I don’t know whether to root for the Christians who will be saying “if we couldn’t, then you shouldn’t be able to” or rooting for the non-Christians who point out that celebrating Culture is different from celebrating religion and people shouldn’t be prevented from celebrating their culture.Report

              • Avatar Pinky in reply to Chip Daniels says:

                No. Religious liberty was never conceived to help the Christian majority. It developed in a culture that was nearly all Christian, and related to disputes between denominations. And it was never intended for the majority. At all. How would that even work?Report

              • Avatar Chip Daniels in reply to Pinky says:

                I mean in the way that the term is being used today.

                It is being used to allow the majority to discriminate against the minority.

                For example religious bakers to refuse to print messages that offend their faith or religious pharmacists to refuse to fill prescriptions that offend them.Report

              • Avatar Jaybird in reply to Chip Daniels says:

                Yeah, Steven Crowder had a bit where he visited Muslim bakeries and asked them to make a gay wedding cake and they turned him down.

                We need to have a system where people aren’t allowed to do that.Report

              • Avatar Chip Daniels in reply to Jaybird says:

                What’s funny is, your second sentence is what conservatives say in sarcasm, but liberals say in earnest.Report

            • Avatar Aaron David in reply to Chip Daniels says:

              California has its own free speech protections:

              (a) Every person may freely speak, write and publish his or her sentiments on all subjects, being responsible for the abuse of this right. A law may not restrain or abridge liberty of speech or press.

              Not sure about the taxes of religious property, but as far as offering abortion services, it would fail under the above speech law and the fact that slavery is no longer legal, try as you might.Report

            • Avatar Marchmaine in reply to Chip Daniels says:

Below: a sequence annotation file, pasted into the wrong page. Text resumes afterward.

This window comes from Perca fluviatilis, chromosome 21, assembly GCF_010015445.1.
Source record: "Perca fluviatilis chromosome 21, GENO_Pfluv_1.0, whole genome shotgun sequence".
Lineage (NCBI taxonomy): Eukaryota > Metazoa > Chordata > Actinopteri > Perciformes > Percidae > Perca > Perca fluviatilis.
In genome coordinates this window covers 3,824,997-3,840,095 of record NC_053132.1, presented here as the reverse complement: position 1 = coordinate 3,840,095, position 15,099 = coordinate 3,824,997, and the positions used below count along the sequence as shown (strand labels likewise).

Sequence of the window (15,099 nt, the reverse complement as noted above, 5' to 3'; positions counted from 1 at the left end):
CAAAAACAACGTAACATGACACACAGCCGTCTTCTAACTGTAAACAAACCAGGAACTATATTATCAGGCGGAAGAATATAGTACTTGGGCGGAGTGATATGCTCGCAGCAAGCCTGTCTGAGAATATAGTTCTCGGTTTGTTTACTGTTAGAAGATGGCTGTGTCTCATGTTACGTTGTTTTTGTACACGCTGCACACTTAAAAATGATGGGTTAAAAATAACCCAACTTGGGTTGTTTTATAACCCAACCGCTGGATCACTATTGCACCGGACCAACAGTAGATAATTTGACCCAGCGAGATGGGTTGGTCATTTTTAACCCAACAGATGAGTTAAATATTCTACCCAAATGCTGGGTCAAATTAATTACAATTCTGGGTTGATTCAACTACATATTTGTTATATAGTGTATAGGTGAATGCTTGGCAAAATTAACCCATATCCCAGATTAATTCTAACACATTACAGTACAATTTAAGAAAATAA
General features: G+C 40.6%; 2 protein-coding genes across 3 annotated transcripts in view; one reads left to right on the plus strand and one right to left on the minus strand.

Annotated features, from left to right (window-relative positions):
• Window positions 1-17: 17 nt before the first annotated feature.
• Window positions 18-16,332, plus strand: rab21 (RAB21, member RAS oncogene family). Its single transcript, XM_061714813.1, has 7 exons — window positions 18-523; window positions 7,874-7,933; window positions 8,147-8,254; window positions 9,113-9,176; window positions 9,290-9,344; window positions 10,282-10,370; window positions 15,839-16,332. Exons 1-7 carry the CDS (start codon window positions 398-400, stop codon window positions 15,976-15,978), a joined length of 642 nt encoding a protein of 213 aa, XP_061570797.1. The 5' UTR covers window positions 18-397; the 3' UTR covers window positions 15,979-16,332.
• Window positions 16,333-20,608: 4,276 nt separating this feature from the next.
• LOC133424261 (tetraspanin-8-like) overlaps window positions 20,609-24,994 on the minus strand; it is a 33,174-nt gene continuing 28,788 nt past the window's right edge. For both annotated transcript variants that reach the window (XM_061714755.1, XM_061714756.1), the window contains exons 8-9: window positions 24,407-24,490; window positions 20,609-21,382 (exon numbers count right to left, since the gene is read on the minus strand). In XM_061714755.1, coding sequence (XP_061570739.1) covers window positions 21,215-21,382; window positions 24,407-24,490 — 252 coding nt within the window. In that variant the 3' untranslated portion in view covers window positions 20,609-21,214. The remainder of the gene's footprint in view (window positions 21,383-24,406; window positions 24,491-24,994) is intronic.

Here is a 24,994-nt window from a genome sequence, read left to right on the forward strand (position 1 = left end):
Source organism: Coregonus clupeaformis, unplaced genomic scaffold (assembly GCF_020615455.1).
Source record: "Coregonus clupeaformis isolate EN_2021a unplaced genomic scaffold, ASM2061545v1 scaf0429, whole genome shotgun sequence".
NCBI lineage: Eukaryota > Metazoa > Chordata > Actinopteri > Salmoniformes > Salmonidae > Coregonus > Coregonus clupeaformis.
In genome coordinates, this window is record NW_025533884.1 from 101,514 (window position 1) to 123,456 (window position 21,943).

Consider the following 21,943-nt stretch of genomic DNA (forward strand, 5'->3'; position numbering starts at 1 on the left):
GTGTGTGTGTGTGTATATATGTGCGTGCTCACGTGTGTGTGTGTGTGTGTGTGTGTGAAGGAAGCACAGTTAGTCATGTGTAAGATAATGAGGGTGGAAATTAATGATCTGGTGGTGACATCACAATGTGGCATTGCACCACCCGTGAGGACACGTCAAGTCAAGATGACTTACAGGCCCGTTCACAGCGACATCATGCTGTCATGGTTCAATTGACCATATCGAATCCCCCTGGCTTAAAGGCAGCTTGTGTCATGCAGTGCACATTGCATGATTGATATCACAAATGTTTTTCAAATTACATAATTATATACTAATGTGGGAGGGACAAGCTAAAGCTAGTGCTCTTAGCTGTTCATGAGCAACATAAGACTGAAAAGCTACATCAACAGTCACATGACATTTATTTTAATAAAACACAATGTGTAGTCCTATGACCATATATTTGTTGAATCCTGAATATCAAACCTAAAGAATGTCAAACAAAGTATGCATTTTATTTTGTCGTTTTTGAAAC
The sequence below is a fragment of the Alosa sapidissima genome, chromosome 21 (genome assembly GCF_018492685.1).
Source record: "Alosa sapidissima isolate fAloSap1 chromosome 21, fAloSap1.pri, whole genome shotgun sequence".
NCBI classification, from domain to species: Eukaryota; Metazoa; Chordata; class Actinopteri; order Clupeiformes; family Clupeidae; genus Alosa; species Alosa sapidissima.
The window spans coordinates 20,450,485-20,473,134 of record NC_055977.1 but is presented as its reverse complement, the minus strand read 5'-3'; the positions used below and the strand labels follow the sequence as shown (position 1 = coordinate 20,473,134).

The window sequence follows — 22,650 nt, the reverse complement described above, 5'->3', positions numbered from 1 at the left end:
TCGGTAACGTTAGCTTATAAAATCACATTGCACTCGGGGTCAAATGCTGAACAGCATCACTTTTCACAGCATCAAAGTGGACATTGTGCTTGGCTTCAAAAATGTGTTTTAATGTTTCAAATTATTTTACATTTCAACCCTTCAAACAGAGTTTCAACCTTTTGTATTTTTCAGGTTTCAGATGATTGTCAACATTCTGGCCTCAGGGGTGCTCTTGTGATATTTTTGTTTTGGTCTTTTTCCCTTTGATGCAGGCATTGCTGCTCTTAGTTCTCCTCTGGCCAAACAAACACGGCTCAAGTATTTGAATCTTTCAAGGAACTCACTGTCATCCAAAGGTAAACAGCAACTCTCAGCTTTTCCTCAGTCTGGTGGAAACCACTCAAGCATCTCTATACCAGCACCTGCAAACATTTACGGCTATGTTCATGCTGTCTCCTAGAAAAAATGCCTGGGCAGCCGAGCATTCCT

Not since the 14th amendment passed.

              George’s reading is, um, anachronistic.Report

              • Avatar George Turner in reply to Marchmaine says:

                It’s anachronistic, but is it wrong? Brennan had big problems with the current interpretation, as does Justice Thomas. In Elk Grove v Newdow (2004) Justice Thomas in part II of his concurrence presents an argument against the current view, saying in part:

                The Establishment Clause provides that “Congress shall make no law respecting an establishment of religion.” Amdt. 1. As a textual matter, this Clause probably prohibits Congress from establishing a national religion. But see P. Hamburger, Separation of Church and State 106, n. 40 (2002) (citing sources). Perhaps more importantly, the Clause made clear that Congress could not interfere with state establishments, notwithstanding any argument that could be made based on Congress’ power under the Necessary and Proper Clause. See A. Amar, The Bill of Rights 36—39 (1998).

                Nothing in the text of the Clause suggests that it reaches any further. The Establishment Clause does not purport to protect individual rights. By contrast, the Free Exercise Clause plainly protects individuals against congressional interference with the right to exercise their religion, and the remaining Clauses within the First Amendment expressly disable Congress from “abridging [particular] freedom[s].” (Emphasis added.) This textual analysis is consistent with the prevailing view that the Constitution left religion to the States. See, e.g., 2 J. Story, Commentaries on the Constitution of the United States §1873 (5th ed. 1891); see also Amar, The Bill of Rights, at 32—42; id., at 246—257. History also supports this understanding: At the founding, at least six States had established religions, see McConnell, The Origins and Historical Understanding of Free Exercise of Religion, 103 Harv. L. Rev. 1409, 1437 (1990). Nor has this federalism point escaped the notice of Members of this Court. See, e.g., Zelman, supra, at 677—680 (Thomas, J., concurring); Lee, supra, at 641 (Scalia, J., dissenting).

                Quite simply, the Establishment Clause is best understood as a federalism provision–it protects state establishments from federal interference but does not protect any individual right. These two features independently make incorporation of the Clause difficult to understand.

                Indeed, there’s almost no way to reason a path from the text of the Establishment Clause to any of the currently popular penumbras of it. It is far more probably that a protection against “encountering” a different religion wouldn’t even have occurred to any of the Founders, and that if such a protection is desired, it should be made afresh either through legislation or state constitutions.Report

  2. Avatar Oscar Gordon says:

    WW7: Dude! Just let it go! If you can not convict the man fairly, then you don’t have a case.Report

  3. Avatar Jaybird says:

    WW2: There was a period there when law schools, in an effort to not close during a drought, relaxed standards allowing students to go there who might not have made the cut a decade prior.

    I’m wondering if this is one of the fruits of that particular decision or if this is merely a happy coincidence.Report

  4. Avatar Aaron David says:

    WW9 – And Carlos Danger has name jealousy.Report